We pitted a sporty supermini against a big-rimmed, and theoretically more comfortable, premium SUV to find out
30 June 2019

You’ll have read plenty on these pages over the years about how a car’s wheel size affects how it drives. There’s a reason why we bang on about it with such regularity: yes, there may be style benefits to upgrading to the most extravagant rims, but more often than not they have an adverse dynamic impact

Yet it appears our protestations are falling on deaf ears. Wheels are continuing to get larger across every new car category, and buyers keep on lapping them up. The rise of the SUV has also had a marked effect, with most running wheels and tyres substantially larger than their hatchback or saloon equivalents for that chunky look. 

So, we thought the best way to illustrate this was to get two cars together from either end of the spectrum: a Mini Cooper hatchback and a DS 7 Crossback SUV. The latter is running the kind of typical wheel-and-tyre combo that you will find in many well-specced premium SUVs: a 20in alloy shod in 235/45 profile Continental ContiSportContact 5s. The size of the Mini’s, on the other hand, were commonplace a decade ago but are now among the smallest on the market: 15in alloys shod in 175/65 profile Michelin Energy Savers. 

Direct comparisons between the two shouldn’t be fair, as one is a sportily set up supermini and the other is a comfort-focused SUV, but here’s the surprise: by our reckoning, the Mini has a smoother, more consistent and ultimately more comfortable ride.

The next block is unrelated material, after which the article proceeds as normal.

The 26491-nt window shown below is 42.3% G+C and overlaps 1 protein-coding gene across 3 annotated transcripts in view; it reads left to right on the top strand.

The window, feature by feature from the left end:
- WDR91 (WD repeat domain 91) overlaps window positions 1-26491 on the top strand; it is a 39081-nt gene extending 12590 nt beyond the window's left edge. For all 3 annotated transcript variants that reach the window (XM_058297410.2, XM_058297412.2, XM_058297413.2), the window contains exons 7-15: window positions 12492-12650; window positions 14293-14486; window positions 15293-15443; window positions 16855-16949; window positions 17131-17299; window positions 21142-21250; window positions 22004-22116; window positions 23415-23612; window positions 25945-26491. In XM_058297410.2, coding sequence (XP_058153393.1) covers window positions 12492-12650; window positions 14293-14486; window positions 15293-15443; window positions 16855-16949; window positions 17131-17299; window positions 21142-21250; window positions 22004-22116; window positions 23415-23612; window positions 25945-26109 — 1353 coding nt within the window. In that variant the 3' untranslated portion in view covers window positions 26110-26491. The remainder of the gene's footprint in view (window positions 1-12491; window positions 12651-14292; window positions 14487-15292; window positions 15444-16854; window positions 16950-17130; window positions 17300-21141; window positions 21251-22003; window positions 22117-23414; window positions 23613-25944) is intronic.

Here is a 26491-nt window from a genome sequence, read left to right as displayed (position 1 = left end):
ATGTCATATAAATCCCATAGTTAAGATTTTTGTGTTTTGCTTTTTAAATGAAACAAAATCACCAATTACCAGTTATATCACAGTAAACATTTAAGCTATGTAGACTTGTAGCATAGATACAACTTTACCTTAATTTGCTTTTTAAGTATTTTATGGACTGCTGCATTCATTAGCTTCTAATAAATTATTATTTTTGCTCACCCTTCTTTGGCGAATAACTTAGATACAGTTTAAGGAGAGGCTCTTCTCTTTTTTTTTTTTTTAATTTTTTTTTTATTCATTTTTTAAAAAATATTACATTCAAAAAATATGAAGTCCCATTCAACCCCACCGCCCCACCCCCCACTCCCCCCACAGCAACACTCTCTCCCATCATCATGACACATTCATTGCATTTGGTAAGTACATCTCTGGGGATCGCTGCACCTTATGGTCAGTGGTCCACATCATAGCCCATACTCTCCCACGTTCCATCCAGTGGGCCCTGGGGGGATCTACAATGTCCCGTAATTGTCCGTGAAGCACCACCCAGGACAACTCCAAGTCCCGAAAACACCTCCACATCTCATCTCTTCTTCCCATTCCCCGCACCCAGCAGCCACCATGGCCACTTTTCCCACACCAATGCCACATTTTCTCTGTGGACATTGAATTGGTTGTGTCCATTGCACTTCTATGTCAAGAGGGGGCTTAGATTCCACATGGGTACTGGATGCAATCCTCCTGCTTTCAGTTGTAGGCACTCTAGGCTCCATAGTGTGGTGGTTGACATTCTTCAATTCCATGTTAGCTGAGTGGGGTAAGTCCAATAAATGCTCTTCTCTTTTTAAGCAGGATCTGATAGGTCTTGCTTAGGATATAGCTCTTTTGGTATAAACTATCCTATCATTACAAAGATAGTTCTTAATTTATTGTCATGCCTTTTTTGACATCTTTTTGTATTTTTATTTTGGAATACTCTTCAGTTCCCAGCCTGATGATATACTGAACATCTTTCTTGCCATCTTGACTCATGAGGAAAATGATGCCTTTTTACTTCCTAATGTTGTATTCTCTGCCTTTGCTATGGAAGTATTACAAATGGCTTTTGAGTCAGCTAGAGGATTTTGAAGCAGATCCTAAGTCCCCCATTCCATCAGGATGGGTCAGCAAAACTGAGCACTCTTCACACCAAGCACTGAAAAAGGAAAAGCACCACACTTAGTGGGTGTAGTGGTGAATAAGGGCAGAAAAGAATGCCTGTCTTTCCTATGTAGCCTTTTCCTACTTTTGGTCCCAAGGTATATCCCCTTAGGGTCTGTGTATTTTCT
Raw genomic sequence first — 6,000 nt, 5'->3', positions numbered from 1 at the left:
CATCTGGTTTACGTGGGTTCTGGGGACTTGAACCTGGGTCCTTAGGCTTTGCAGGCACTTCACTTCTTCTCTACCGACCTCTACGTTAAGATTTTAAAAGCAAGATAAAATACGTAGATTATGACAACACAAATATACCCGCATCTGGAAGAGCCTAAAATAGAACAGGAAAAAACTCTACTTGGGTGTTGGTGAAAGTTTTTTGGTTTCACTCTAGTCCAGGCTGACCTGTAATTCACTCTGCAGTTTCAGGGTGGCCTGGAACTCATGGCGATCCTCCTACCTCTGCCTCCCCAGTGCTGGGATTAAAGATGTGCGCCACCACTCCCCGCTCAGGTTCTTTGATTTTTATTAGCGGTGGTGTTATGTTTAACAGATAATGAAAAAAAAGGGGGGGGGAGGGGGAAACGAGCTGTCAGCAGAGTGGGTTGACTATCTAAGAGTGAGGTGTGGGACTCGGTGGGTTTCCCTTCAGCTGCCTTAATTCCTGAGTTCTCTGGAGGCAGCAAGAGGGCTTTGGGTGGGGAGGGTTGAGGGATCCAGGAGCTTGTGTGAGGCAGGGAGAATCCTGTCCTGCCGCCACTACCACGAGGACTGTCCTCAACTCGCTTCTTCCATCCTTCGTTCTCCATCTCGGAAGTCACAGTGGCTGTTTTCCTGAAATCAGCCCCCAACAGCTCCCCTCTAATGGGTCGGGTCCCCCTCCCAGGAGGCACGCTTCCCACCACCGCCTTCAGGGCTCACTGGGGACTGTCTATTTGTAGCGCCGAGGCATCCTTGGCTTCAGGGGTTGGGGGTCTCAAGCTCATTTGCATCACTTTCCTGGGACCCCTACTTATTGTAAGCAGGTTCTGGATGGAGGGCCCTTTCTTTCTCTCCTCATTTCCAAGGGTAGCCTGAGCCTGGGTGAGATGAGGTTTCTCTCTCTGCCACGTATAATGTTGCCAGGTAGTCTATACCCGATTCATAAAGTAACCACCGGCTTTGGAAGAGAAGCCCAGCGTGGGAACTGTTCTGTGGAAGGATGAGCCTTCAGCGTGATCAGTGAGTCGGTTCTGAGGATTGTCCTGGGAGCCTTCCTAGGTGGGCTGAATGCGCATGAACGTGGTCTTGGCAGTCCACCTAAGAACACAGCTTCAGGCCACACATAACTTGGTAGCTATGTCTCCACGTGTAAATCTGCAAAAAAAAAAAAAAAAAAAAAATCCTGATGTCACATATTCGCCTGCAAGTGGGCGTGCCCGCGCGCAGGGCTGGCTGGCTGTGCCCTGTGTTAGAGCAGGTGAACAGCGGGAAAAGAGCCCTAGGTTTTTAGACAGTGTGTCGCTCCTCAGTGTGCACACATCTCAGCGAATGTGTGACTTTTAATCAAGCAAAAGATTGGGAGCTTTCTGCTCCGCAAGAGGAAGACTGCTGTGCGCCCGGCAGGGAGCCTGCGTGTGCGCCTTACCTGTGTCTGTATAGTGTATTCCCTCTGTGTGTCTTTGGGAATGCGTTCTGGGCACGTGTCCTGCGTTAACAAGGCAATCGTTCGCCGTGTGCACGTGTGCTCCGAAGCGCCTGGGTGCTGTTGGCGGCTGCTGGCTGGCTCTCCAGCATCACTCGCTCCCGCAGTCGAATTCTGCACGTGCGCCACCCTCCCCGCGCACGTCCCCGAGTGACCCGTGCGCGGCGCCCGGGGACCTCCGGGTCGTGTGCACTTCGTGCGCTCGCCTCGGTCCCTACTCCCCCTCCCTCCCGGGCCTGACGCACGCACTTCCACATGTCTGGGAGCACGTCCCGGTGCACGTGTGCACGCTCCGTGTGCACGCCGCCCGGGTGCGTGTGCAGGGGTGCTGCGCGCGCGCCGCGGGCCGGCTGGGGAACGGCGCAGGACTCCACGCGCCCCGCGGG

On our control route, mixing town roads with B-roads of varying speed and surface quality, the Mini’s combination of firm-yet-composed damping and squidgy sidewalls shone through. You’re always aware of the road surface passing beneath you, yet both primary and secondary ride comfort is strong, the body stays level, while even the worst surface disruption or potholes are ably dealt with. How much of that is down to the wheels is open to debate, but we’ve tried Minis with larger wheels and tyres that are much less absorptive over nasty potholes. 

Our Verdict

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The DS 7, on the other hand, is a master of inconsistency. The supple set-up gives the illusion of comfort as you float over speed bumps and bound over crests, yet a tricky road surface (of which there are many in the UK) sees the springs and dampers struggle to control the wheel movements. Around town big bumps audibly shudder and crash through the chassis, while even at speed poor surfaces cause it to thump and fidget. Mid-corner potholes can easily throw the SUV off course, too. (For balance: I’m now running a DS 7 on 19in wheels that is noticeably better in this regard.) 

So why is this the case? David Pook, formerly a vehicle dynamics manager at Jaguar Land Rover who now heads his own vehicle dynamics support firm, VEDynamics, explains. 

“One thing that does change is the unsprung mass,” he says. “Take a 22in wheel and tyre and it could be upwards of 40kg on the scales. Now imagine that 40kg mass hitting ridges and potholes and how much energy it will transfer back to the body, which then needs to be controlled and absorbed.”